Clean water priority for some Janesville residents, others say there is no problem
JANESVILLE--People who filled out to an unscientific survey created by the Sustainable Janesville Committee were polarized in their responses about the importance of environmental issues.
Most respondents indicated strong opinions, either calling environmental issues "not important at all" or "very important" with few responses in the middle.
The November survey might accurately reflect Janesville sentiment, or it might be that some who took the survey are the most negative about environmental issues, some connected to the survey suggested.
Clean water and air surfaced as the biggest concerns among those residents who had a more positive outlook on sustainable efforts.
Members of the sustainable committee solicited community input to help it set this year's goals.
The committee of volunteers was formed by the Janesville City Council after the council voted in 2008 to become an eco-municipality.
Allison Rollette, committee chairwoman, said the committee will focus on the positive comments to help members plan future initiatives.
Rollette figured at least some of the negative comments came from members of a group that successfully defeated the committee's efforts to designate Janesville as a Green Tier community. The designation would have partnered the city with the state Department of Natural Resources in its sustainability efforts.
Those who spoke against Green Tier committee said they feared it was a United Nations plot to rob residents of freedom and property.
Rollette said the survey will be useful to committee members.
For example, Rollette said she would have put efforts into bicycle advocacy. But residents who answered the survey believe the more important intitiatives involve clean water and air, she said.
The main question asked of respondents was: “How important are sustainable initiatives to you?
Of 480 respondents, 200 said sustainable initiatives were not important at all to them. But 177 answered at the other end of the range and said sustainable efforts were very important. The remaining respondents answered somewhere in between.
Terry Nolan, city staff liaison for the committee, said most people rated clean water—both surface and drinking water—as the most important issue.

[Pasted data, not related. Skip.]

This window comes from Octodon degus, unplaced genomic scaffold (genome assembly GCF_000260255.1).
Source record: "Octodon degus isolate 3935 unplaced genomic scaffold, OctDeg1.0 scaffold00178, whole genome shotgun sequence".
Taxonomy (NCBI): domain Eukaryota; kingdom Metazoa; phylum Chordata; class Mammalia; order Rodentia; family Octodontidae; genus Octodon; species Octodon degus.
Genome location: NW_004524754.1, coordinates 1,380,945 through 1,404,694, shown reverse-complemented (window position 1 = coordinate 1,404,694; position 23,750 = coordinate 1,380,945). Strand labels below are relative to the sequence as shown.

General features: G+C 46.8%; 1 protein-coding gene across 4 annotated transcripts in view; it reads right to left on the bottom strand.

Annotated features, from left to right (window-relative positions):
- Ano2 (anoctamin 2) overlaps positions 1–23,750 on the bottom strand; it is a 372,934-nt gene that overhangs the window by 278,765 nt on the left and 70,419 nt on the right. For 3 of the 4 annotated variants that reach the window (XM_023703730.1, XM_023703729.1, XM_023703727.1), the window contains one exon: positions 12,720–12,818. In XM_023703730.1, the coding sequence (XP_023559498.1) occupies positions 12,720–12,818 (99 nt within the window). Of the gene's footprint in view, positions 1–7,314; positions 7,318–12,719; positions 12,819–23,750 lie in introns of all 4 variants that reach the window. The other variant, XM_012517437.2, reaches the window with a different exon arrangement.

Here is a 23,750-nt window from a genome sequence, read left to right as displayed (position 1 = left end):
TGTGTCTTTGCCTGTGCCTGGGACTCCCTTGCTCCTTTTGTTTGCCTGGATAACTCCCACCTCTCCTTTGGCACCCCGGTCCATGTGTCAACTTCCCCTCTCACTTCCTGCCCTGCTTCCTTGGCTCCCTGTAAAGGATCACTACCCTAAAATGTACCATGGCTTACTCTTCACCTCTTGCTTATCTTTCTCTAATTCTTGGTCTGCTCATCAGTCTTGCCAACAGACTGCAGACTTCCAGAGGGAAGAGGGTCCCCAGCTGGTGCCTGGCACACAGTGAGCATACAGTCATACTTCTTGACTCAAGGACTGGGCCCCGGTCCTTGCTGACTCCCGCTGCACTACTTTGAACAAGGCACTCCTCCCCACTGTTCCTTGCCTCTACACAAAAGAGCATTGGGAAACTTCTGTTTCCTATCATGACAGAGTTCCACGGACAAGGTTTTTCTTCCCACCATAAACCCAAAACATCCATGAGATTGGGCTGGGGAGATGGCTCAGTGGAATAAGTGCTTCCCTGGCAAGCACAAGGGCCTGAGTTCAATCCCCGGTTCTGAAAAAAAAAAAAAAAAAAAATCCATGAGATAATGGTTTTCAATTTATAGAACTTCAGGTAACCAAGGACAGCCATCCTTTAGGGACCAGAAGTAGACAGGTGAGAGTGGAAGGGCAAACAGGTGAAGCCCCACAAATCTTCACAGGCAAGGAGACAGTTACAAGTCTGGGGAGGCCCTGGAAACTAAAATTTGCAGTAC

The survey cannot be considered scientific because the sampling was not random--people could choose whether to take it. The survey was posted online.
“I don't think the committee was really surprised by the comments,” Nolan said. “Disappointed, but not surprised.”
Some of the negative comments came from people who were negative on every issue, Rollette said.
“The negative comments were from people seemingly not engaged in the conversation at all,” Rollette said. “They were worrying about the cost of the free survey and the cost of our committee, which is volunteer,” she said.
Rollette said many of the comments were thoughtful and useful.
Based on the survey results, the committee will likely now focus on initiatives to improve water and air quality, she said.
“That was exactly what we wanted (the survey) to do,” Rollette said.
“We had some goals and we thought, 'Gee, I wonder what the rest of the people would rather see.'”
The committee is searching for an organization that might be interested in increasing air quality testing stations in Janesville, especially as Interstate 90/39 is expanded.
The only testing station is at the state line.
The committee will also help research ways the city can increase the use of renewable energy in its facilities.
Other questions asked were:
-- How important is it the city of Janesville consider renewable energies on city facilities?
Responses included 190 who said it is not important at all while 179 said it is very important.
-- How important is it the city of Janesville consider efforts to improve air quality?
Responses included 198 who said it is not important at all and 181 said it is very important.
-- How important is it the city provide a stormwater utility discount to residents who install a rainwater retention system?
Responses included 211 who answered not important at all and 135 answered very important.
-- How important is it the city create a comprehensive bicycle advocacy plan to encourage the use of bicycles as transportation?
Responses included 223 who said that is not important at all while 141 said it is very important.
Last updated: 7:33 am Tuesday, February 4, 2014